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maj11381

Doctor Of Philosophy In Religion From Ulc

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I was curious if anyone has more information on the Doctor of Philosophy in Religion from ULC (http://www.ulc.net/i...age=shop&cat=17). The questions I have are as follows:

1) Is this degree accredited by the
IAA just as the Masters Degree in Religion is?

2) Do they send you a book as they do for the Master's Degree?

3) How many questions are on the test?

4) What is the format of the test? (multiple choice, fill in the blank, etc.)

The only paragraphs regarding the Doctor of Philosophy and the Master's Degree are as follows:

For the Ph.D.-

"We offer a Ph.D. in religion. Take this course, answer 75% of the questions correctly and we will grant you a Ph.D. in religion. People around the world have this degree.

Enter the name and address of the person this degree is for. It will be shipped to the "ship to" address provided as checkout, however we need the name and address of the recipient so that it can be properly recorded in the church records."

For the Master's-

"This is a wonderful course and it is also an accredited degree by the International Accrediting Association. Find out what Reverend Hensley believes about religion. We will send you the required textbook. Study it very carefully. Answer the questions on the back page. If you get 75% correct on the exam, we will grant you a Masters Degree in Religion.
Enter the name and address of the person this degree is for. It will be shipped to the "ship to" address provided as checkout, however we need the name and address of the recipient so that it can be properly recorded in the church records.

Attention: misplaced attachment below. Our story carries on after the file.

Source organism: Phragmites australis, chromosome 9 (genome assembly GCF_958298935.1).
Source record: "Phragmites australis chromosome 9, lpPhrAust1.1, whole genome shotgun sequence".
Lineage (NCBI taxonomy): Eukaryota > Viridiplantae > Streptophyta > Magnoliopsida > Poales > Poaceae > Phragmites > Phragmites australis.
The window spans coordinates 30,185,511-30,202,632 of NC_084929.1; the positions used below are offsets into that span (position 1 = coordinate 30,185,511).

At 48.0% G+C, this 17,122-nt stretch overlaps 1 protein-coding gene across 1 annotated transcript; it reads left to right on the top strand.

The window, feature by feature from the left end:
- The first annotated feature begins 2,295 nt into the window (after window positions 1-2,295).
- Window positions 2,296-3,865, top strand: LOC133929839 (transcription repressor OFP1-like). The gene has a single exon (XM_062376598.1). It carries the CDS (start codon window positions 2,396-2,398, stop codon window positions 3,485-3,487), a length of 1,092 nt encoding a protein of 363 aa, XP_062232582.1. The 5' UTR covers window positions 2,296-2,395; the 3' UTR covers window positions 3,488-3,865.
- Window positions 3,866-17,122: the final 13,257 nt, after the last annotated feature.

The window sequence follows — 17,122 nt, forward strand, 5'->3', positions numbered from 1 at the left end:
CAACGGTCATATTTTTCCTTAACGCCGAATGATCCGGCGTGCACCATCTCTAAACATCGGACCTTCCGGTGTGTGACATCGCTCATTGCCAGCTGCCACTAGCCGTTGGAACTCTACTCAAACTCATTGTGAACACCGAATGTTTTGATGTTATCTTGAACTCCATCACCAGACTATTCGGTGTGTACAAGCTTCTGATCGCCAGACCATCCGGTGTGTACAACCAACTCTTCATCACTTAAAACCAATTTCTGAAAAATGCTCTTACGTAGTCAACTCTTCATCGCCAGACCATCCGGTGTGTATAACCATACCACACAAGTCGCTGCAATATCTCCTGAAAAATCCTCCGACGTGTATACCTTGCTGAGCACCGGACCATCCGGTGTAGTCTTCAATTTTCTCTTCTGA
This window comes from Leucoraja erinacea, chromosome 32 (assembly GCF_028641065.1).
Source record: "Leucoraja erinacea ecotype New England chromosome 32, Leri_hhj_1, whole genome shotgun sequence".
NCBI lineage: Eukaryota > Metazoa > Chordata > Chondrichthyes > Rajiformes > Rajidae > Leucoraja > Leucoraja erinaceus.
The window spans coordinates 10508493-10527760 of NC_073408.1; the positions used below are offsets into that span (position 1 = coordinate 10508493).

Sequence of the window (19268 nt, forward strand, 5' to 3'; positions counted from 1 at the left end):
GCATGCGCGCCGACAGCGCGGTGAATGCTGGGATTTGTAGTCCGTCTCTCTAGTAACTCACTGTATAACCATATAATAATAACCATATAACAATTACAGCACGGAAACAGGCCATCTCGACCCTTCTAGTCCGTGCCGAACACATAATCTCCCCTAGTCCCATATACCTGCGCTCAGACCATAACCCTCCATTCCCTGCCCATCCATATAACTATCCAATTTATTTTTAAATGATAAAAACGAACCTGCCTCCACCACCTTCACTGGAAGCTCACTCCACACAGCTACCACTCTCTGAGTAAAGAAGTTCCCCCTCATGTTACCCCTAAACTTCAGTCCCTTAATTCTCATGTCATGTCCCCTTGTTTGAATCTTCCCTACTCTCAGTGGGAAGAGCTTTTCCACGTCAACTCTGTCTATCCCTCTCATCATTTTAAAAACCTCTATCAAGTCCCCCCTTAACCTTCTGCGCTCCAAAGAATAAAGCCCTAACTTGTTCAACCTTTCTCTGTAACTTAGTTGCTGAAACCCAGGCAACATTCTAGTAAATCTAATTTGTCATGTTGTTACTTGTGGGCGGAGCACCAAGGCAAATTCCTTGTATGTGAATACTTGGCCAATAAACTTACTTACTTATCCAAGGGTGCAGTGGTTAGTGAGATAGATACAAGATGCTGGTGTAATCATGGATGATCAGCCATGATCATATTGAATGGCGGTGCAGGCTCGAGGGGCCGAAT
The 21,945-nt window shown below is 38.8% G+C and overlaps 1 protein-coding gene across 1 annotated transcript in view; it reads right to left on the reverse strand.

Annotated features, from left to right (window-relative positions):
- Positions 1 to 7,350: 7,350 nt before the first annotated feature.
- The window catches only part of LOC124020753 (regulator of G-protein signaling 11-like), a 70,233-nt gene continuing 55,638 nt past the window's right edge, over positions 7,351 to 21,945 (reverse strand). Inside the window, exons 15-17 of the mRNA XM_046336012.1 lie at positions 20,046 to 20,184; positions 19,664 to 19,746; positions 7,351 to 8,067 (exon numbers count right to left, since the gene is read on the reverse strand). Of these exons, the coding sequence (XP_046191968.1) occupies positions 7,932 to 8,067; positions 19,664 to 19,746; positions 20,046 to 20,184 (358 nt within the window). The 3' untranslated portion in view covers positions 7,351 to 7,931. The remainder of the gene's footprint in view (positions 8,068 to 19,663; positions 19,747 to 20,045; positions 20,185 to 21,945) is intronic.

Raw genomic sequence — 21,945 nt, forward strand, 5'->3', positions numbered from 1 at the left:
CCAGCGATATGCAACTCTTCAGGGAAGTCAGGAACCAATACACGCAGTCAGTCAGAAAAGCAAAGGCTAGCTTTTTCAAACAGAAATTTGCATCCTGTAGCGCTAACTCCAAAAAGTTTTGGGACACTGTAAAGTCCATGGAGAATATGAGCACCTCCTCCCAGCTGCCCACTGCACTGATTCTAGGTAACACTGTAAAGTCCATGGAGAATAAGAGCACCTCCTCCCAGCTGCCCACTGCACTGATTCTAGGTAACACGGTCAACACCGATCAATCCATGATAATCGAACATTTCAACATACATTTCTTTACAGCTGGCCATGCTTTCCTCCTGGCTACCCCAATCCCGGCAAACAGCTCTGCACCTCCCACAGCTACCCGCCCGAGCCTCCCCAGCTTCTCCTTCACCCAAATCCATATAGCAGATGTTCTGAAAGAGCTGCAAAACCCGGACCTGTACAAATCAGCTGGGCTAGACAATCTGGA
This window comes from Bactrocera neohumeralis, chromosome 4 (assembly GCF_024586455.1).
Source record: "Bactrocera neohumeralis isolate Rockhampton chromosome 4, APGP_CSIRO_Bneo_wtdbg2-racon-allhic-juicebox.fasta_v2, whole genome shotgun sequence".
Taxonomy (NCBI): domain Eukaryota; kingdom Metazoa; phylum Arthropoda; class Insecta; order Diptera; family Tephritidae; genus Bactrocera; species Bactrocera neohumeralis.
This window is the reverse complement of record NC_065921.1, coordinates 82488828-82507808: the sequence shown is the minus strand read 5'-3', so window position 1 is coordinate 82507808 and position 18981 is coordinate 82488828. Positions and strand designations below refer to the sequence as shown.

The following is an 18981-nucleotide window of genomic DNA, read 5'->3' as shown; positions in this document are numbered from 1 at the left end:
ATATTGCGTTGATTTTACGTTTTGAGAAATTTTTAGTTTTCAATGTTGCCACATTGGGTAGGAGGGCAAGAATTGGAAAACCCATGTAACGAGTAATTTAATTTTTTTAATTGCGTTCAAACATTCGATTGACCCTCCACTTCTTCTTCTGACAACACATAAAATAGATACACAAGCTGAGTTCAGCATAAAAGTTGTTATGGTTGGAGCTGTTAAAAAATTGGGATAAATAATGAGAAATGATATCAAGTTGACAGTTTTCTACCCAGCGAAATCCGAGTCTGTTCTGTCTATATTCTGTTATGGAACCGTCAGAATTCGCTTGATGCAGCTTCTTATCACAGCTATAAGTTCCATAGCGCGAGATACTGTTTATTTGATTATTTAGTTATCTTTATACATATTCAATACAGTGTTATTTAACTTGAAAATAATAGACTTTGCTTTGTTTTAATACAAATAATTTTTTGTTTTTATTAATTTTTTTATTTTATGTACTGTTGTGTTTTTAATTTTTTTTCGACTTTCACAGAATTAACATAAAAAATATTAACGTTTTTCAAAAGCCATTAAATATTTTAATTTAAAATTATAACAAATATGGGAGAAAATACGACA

Edited by maj11381

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ULC degrees are all HONORARY degrees.

For specific information regarding study guides, types of test questions, etc.

I suggest that you write (or email) the ULC Seminary, and pose such questions there.

http://www.ulcseminary.org/seminaryProgram.php

Edited by Bro. Hex

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ULC degrees are all HONORARY degrees.

For specific information regarding study guides, types of test questions, etc.

I suggest that you write (or email) the ULC Seminary, and pose such questions there.

http://www.ulcsemina...naryProgram.php

The degrees offered by ULC Seminary are different than those offered by ULC.NET and ULCHQ.COM

Only Murph can answer this with certainty. But, the IAA is not recognized by the US Department of Education, etc.

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1. Yes

2. Yes

3. I believe it was 20, I will have to check my copy.

4. Multiple choice and fill in the blank. The test is open book

Hex, no not all ULC degrees are honorary, only the DD is honorary, the rest are earned.

Mark is correct that while all HQ ULC degrees (ie the ones you find on ULC.net and ulchq.com are "accredited", that accreditation is not recognized by the US Dept of Education. The accreditation the ULC has is basically a "self accreditation" as the body that accredited the degrees is an arm of the church offering them.

So what does that mean, well any employer that requires a accredited degree, this WILL NOT work.

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Ok, I will correct myself, having now had a chance to look back act my actual tests the Doctor of Immortality is T/F and fill in the blank. The PhD in Religion is all T/F 5 Questions from the OT, 5 questions from the NT and 10 questions from Testament of Today.

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I was curious if anyone has more information on the Doctor of Philosophy in Religion from ULC (http://www.ulc.net/i...age=shop&cat=17). The questions I have are as follows:

1) Is this degree accredited by the